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How do we design healthy communities?

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CDR Arthur W. Wendel, Healthy Community Design Initiative.
CDR Arthur W. Wendel, Healthy Community Design Initiative.

Guest blogger: CDR Arthur M. Wendel, MD, MPH, Team Lead of the Healthy Community Design Initiative, National Center for Environmental Health, Centers for Disease Control and Prevention

A city walks into her public health doctor’s office and says, “Doctor, I’ve been feeling a bit congested.”

Although this sounds like the start of a bad joke, traffic congestion is a problem for many cities. It increases the amount of time people spend in their vehicles every day and decreases opportunities and time for physical activity. Also, traffic congestion contributes to increased air pollution, traffic injuries and fatalities, and other health-related problems. But traffic problems are not the only health-related issue that cities face. Lack of green space, suburban sprawl, and other design issues also affect health and are common to many communities.

Just as a doctor must understand health problems before he can treat them, cities can only improve community design if they understand the link between the built environment and chronic disease and injury. To do that and to develop solutions that work, city planners, developers, and community members first must collect information—data—that shows what and where the problems are. This practice is known as “surveillance.”

Communities usually use surveillance data about their traffic, economic development, and population to guide decisions. They use data related to people’s health less often. To create safer and healthier communities, public health data (and public health professionals) must be part of the planning process.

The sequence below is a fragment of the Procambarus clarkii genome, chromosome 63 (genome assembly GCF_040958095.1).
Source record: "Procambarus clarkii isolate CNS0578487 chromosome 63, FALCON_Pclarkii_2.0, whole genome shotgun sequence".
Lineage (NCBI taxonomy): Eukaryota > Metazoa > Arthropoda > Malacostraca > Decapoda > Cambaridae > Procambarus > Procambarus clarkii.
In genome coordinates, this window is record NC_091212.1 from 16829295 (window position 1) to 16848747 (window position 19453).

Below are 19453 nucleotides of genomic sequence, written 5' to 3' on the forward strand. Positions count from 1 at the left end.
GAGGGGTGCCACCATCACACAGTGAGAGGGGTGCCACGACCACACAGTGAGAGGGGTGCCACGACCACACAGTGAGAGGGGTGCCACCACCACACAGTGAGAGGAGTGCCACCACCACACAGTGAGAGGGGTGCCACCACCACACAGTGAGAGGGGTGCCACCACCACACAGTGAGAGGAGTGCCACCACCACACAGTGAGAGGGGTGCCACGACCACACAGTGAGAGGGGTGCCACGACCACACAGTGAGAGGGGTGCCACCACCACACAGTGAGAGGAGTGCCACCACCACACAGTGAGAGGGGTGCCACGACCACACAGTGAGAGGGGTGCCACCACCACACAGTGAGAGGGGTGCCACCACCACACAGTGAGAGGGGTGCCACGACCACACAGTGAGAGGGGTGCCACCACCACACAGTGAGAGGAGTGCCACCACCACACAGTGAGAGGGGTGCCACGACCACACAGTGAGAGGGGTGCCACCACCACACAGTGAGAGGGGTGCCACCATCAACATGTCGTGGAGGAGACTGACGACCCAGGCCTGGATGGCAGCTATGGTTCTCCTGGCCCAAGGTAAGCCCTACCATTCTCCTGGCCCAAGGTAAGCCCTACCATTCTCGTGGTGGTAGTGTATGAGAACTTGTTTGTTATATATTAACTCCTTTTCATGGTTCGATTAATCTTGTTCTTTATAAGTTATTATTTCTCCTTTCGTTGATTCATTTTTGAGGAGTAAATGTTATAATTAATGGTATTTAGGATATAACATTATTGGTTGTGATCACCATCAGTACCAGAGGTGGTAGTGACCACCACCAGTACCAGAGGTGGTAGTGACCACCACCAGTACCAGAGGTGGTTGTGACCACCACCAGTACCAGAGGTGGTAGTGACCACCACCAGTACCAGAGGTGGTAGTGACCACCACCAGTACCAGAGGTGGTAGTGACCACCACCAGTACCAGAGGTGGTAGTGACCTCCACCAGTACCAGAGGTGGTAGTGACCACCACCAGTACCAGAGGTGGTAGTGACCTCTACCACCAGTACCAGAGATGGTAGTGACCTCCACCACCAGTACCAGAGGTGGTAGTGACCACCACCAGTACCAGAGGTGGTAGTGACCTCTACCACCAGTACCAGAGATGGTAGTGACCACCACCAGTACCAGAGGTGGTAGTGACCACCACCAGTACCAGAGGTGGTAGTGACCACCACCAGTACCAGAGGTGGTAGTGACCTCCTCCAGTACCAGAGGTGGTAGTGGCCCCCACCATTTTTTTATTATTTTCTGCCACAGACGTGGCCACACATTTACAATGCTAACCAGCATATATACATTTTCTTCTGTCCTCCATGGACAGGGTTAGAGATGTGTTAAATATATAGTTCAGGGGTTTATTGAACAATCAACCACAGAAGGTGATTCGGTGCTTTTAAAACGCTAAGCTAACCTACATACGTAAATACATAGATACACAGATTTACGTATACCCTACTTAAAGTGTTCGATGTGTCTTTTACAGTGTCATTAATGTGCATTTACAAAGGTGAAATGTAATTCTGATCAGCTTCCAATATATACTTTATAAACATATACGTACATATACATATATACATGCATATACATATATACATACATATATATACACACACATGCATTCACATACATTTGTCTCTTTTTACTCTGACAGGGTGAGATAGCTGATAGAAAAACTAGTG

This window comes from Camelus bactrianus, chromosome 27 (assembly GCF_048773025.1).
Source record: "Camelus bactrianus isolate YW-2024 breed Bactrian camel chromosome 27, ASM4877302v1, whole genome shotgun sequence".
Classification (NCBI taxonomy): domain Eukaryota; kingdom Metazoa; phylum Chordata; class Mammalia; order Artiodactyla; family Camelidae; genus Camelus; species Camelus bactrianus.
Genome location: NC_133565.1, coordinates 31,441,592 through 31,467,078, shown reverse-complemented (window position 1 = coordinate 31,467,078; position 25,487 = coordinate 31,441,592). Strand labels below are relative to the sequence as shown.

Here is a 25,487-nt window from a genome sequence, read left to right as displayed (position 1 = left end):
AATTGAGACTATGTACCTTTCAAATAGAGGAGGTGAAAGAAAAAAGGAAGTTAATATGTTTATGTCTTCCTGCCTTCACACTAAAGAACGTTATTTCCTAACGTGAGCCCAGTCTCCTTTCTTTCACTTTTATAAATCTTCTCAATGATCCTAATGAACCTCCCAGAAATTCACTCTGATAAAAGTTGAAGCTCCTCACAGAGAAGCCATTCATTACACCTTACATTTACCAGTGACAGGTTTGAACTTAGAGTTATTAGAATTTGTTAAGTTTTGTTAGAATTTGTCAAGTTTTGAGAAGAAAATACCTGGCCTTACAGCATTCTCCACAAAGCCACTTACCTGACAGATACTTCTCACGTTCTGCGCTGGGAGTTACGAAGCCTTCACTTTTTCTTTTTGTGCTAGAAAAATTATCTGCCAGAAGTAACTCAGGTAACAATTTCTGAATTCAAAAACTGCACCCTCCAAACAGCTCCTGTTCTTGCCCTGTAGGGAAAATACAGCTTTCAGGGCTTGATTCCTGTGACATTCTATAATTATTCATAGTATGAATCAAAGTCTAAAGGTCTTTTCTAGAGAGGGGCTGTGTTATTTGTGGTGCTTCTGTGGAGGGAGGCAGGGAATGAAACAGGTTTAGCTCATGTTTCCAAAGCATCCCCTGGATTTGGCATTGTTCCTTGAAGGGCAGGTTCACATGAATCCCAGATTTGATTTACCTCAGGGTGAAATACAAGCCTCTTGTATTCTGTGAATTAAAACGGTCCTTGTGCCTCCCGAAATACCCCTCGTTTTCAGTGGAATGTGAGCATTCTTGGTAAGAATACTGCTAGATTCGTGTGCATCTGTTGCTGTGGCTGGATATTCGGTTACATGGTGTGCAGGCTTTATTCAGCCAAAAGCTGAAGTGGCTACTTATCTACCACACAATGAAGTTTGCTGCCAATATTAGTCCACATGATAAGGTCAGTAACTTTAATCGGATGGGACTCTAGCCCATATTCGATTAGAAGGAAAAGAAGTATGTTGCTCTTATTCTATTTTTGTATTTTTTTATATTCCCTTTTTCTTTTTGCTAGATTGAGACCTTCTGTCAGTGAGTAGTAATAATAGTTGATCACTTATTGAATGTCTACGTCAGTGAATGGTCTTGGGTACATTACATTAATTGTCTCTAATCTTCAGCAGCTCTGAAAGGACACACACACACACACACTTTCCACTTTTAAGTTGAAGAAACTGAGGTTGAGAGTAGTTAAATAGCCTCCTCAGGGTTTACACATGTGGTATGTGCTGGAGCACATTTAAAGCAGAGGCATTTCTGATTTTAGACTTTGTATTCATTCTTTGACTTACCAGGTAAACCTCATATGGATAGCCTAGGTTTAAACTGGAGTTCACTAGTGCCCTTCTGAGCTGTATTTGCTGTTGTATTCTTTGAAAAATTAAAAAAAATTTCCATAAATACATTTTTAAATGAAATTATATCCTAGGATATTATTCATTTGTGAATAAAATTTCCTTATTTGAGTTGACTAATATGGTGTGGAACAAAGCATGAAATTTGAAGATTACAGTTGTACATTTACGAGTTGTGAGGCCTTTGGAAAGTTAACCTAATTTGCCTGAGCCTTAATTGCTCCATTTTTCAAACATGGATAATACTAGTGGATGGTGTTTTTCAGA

But health information is not always readily available, making it harder for communities to understand their health issues and improve their design.

The Healthy Community Design Initiative (HCDI), an activity of CDC’s National Center for Environmental Health, works to improve public health surveillance so that cities can make transportation and land-use decisions that promote health. For example, HCDI helps fund the Bicycling and Walking Benchmarking Report, which compiles data from transportation, public health, and policy sources. Professionals in several states have used this report to help design their communities to promote health.

Also, HCDI and CDC’s National Environmental Public Health Tracking Program have worked together to build a community design module that provides specific information about design elements that affect health, such as access to parks and transportation to work.

Putting existing data together in a way that can help communities make informed decisions is a relatively low-cost but necessary first step in community-design decisions. If we, as individuals and cities, are to achieve our health goals, we need public health surveillance that gathers the data necessary to help us design healthier communities. I am proud that we at CDC’s National Center for Environmental health are part of the public health team that helps individuals, communities, and cities make better and healthier design decisions.


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